The recommendations above embody the core approach of “Narrative Medicine”.
Most people who have sought treatment at a civilian public hospital in India would readily agree that these recommendations are rarely followed. There are many “justifiable” and “unavoidable” reasons for that but ultimately, it is the person who is suffering who does not get what they deserve from the medical system.
Most doctors, especially in India, where medical malpractice litigation is not as big a problem as in USA, and where the sheer volume of patients preclude any frivolous leanings towards letting the patient talk any more than is necessary to start writing out the prescription, would agree that history taking in terms of narrative listening is certainly not taught or encouraged in practice (they may be mentioned in theory).
Doctors will readily related to this:
Sadly, we know that it is not always easy to tell doctors what the matter is. Medical training enforces a particular method of listening to patients’ narratives of illness. Most North American medical schools teach doctors to report a patient’s history using a standard outline: chief complaint, history of present illness, past medical history, social history, family history, review of systems (questions about all organ systems of the body), physical examination, laboratory test results, formulation, assessment, and plan. Doctors, especially inexperienced doctors, elicit information from patients in this sequence too. You will hear a doctor saying to a patient who has just disclosed the death of a parent, “We’ll get to that in Family History.” Because many health professionals are uncomfortable around emotion and uneasy when the medical interview is not crisply and evidently focused on the physical problem at hand, they structure the conversation as it unfolds by interrupting the patient and redirecting him or her to furnish only medically relevant information in the order dictated by the doctor’s outline.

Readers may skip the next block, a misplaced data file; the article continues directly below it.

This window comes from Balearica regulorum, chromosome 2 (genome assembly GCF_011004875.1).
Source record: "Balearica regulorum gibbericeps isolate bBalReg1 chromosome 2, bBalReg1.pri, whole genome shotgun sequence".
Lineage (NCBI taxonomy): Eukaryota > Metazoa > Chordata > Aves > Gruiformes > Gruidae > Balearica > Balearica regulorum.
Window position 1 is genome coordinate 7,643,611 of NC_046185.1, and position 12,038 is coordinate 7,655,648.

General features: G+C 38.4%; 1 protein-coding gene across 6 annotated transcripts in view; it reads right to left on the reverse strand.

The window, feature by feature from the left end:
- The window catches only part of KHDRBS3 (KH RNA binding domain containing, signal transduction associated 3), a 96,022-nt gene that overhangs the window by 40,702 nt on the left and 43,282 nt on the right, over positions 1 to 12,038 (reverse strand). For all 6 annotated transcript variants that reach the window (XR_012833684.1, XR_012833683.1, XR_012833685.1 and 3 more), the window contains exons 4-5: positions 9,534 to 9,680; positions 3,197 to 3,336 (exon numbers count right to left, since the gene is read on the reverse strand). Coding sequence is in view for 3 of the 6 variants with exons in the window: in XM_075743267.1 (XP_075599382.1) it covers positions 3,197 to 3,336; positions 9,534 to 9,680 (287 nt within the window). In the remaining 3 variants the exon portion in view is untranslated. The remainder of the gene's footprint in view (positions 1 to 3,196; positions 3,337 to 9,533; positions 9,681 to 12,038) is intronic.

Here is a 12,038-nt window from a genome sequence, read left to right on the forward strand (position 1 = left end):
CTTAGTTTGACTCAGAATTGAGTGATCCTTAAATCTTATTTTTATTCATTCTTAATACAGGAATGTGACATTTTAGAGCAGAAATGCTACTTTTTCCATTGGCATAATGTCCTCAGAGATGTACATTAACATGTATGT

Drs. David Hatem and Elizabeth A. Rider write:
Yet stories have an uncertain place in the world of medicine. There is an increasing push toward evidence-based thinking. The anecdote is disparaged as “soft” in contrast with “hard” clinical data. But as details of disease are pursued, there are details of a life that may be left behind. The language of biomedical disease conflicts with the details of patient illness. More recently there have been calls for moving beyond “taking” a history from the patient, for the integration of evidence-based medicine and patient-centered care. But even patient-centered care is coming to be promoted as a science, and the risk continues of losing the story at the center of the encounter; the patients’, the providers’, the shared narrative that gives context or meaning to the illness for the patient and to the work for the provider.
So, finally, the most important actionable question is, “Can you teach listening?”
Can it improve patient care? Can it make one a better doctor without making medical care slow or ineffective or cost-ineffective?
How can a doctor be trained in Narrative Competence?
Narrative Humility: Sayantani DasGupta** at TEDxSLC